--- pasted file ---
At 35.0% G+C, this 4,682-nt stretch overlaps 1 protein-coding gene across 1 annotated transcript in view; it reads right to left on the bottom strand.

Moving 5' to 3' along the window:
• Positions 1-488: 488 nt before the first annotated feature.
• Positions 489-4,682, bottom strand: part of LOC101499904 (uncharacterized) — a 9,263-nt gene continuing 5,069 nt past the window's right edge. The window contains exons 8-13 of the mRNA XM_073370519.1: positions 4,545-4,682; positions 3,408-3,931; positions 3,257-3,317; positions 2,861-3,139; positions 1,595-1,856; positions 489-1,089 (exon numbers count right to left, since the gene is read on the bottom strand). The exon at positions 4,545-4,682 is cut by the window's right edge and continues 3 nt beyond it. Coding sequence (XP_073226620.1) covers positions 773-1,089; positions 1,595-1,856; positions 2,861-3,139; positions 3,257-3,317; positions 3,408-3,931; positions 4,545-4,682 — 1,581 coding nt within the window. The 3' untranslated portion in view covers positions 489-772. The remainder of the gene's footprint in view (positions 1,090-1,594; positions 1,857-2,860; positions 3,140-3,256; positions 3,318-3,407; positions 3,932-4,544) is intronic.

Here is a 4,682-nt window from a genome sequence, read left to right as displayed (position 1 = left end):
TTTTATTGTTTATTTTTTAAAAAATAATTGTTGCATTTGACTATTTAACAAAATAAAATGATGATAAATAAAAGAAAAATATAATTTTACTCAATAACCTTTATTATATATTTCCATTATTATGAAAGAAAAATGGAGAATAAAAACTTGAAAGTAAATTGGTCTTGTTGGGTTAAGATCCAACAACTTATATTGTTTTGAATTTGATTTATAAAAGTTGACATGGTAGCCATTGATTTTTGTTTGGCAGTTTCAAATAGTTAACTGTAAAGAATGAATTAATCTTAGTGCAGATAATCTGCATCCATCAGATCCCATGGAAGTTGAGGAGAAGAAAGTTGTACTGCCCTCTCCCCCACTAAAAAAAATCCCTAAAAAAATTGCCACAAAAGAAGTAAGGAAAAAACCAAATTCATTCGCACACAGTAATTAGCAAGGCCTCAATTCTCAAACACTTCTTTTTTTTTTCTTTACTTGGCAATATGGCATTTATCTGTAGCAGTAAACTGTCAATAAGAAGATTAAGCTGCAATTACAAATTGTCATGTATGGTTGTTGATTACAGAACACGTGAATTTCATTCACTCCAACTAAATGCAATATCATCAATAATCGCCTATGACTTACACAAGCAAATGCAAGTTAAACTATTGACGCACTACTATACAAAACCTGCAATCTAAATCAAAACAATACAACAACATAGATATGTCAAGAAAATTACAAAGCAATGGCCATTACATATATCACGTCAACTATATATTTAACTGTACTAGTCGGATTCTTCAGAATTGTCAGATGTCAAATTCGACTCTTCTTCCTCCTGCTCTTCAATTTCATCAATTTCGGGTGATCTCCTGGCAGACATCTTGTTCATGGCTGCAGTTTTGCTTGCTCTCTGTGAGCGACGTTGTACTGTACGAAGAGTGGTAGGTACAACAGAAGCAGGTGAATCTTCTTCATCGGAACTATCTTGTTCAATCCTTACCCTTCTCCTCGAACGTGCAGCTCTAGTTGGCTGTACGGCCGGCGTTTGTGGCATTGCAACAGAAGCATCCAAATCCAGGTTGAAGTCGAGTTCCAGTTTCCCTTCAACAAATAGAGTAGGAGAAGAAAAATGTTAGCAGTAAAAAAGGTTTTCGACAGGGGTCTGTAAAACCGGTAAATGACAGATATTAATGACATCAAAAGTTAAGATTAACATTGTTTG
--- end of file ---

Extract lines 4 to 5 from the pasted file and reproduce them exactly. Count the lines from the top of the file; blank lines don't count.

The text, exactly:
• Positions 489-4,682, bottom strand: part of LOC101499904 (uncharacterized) — a 9,263-nt gene continuing 5,069 nt past the window's right edge. The window contains exons 8-13 of the mRNA XM_073370519.1: positions 4,545-4,682; positions 3,408-3,931; positions 3,257-3,317; positions 2,861-3,139; positions 1,595-1,856; positions 489-1,089 (exon numbers count right to left, since the gene is read on the bottom strand). The exon at positions 4,545-4,682 is cut by the window's right edge and continues 3 nt beyond it. Coding sequence (XP_073226620.1) covers positions 773-1,089; positions 1,595-1,856; positions 2,861-3,139; positions 3,257-3,317; positions 3,408-3,931; positions 4,545-4,682 — 1,581 coding nt within the window. The 3' untranslated portion in view covers positions 489-772. The remainder of the gene's footprint in view (positions 1,090-1,594; positions 1,857-2,860; positions 3,140-3,256; positions 3,318-3,407; positions 3,932-4,544) is intronic.

Here is a 4,682-nt window from a genome sequence, read left to right as displayed (position 1 = left end):